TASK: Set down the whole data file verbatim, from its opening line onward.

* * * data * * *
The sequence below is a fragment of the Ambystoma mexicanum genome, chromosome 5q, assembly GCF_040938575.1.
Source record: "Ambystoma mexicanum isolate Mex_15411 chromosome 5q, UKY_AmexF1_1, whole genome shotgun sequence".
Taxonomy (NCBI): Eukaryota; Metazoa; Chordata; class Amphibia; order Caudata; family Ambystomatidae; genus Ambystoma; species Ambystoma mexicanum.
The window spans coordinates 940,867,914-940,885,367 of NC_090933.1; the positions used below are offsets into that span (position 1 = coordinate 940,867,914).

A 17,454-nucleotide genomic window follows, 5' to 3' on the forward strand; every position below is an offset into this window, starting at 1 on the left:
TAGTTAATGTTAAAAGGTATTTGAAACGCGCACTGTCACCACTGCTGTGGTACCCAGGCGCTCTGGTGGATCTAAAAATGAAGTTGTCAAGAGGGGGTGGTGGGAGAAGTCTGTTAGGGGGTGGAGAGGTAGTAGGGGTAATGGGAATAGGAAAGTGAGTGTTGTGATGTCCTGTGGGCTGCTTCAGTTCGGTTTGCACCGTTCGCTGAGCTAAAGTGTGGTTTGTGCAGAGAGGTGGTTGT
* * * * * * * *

The sequence below is a fragment of the Ambystoma mexicanum genome, chromosome 5q, assembly GCF_040938575.1.
Source record: "Ambystoma mexicanum isolate Mex_15411 chromosome 5q, UKY_AmexF1_1, whole genome shotgun sequence".
Taxonomy (NCBI): Eukaryota; Metazoa; Chordata; class Amphibia; order Caudata; family Ambystomatidae; genus Ambystoma; species Ambystoma mexicanum.
The window spans coordinates 940,867,914-940,885,367 of NC_090933.1; the positions used below are offsets into that span (position 1 = coordinate 940,867,914).

A 17,454-nucleotide genomic window follows, 5' to 3' on the forward strand; every position below is an offset into this window, starting at 1 on the left:
TAGTTAATGTTAAAAGGTATTTGAAACGCGCACTGTCACCACTGCTGTGGTACCCAGGCGCTCTGGTGGATCTAAAAATGAAGTTGTCAAGAGGGGGTGGTGGGAGAAGTCTGTTAGGGGGTGGAGAGGTAGTAGGGGTAATGGGAATAGGAAAGTGAGTGTTGTGATGTCCTGTGGGCTGCTTCAGTTCGGTTTGCACCGTTCGCTGAGCTAAAGTGTGGTTTGTGCAGAGAGGTGGTTGT